We’ve all done things we regret, and we must live with less-than-perfect.
Lately I’ve been having those odd dreams where I get out in public without being fully dressed.
In one dream, I was supposed to dress up as a character for a party. The only outfit I liked had a sparkly lace bodice and a full fluffy skirt. However, the lace had a very wide grid so you could see everything underneath. But I bought it. Regret!
That’s a problem. I’m a very private person, and I was miserable. I knew people could see my upper body and my underwear.
Finally, I found strips of paper towel and put it behind the bodice. At that point, I had to hold it in place, which wasn’t easy. The whole thing was a nightmare. Regret.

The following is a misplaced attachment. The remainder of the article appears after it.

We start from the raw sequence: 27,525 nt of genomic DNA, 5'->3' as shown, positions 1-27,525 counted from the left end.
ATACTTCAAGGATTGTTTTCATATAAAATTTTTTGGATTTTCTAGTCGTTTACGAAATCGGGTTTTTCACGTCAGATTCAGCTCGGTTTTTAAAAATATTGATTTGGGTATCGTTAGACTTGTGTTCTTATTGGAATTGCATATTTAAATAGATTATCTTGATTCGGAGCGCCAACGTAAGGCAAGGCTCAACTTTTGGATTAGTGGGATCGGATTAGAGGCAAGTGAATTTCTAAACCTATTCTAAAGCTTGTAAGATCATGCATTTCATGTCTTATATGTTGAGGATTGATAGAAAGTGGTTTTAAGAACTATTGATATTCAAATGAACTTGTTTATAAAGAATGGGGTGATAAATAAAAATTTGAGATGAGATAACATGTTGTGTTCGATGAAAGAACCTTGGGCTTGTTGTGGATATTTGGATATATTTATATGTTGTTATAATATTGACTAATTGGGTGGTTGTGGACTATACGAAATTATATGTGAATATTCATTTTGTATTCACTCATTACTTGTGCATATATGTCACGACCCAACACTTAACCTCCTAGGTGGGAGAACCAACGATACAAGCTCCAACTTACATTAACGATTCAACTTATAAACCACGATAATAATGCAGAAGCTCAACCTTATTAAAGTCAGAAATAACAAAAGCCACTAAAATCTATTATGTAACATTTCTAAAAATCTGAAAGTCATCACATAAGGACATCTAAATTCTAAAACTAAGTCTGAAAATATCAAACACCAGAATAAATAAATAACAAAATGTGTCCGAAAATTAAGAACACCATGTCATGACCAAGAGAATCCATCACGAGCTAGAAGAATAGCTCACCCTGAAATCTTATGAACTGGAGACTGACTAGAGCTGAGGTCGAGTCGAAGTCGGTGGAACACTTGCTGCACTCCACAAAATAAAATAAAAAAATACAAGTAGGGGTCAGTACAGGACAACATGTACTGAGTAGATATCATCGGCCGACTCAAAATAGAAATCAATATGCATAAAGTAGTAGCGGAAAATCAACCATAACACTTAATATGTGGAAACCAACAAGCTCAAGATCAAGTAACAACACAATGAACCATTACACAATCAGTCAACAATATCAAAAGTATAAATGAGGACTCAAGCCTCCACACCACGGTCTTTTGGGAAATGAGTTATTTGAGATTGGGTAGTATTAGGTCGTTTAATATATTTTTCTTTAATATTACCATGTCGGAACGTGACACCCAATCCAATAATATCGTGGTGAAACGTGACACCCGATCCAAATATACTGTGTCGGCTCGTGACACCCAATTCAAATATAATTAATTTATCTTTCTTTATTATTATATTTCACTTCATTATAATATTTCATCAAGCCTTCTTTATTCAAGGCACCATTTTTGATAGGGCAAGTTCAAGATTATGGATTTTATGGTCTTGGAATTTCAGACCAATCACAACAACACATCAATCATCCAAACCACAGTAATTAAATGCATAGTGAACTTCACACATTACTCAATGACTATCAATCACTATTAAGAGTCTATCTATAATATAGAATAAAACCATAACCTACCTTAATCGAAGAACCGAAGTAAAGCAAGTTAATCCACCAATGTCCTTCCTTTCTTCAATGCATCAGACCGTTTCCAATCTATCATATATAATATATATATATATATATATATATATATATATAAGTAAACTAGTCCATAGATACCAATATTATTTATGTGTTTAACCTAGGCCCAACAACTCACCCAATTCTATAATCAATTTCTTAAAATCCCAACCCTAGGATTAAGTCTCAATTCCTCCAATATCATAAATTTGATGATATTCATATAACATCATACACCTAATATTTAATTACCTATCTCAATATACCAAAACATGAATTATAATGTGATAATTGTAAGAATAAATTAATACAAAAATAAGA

And as a child, I regretted my actions too. How often I wanted to go back in time and reverse my choice, especially if I hurt someone.
However, many of our choices can’t be changed, and we have to put up with the decisions our friends make. There’s a verse in the OT written by the prophet Joel to Israel:
“So I will restore to you the years that the swarming locust has eaten,
The crawling locust, Joel 2:25
That means God can take the awful and turn it around.
The Old Testament says, “Give the repentant nation larger harvests than they would naturally yield.”
Charles Haddon Spurgeon, the great preacher from the Victorian era, explained that verse: First the person must throw himself on the mercy of God and ask for forgiveness, or in this case, the nation.
As we approach Easter, we remember Christ’s sacrifice for our sins:
Isaiah 53 says:
But he was wounded for our transgressions;
he was bruised for our iniquities;
the chastisement of our peace was upon him,
and with his wounds we are healed.
My guest today is Linda Rondeau. Linda wrote Hosea’s Heart, and the main character must deal with regret.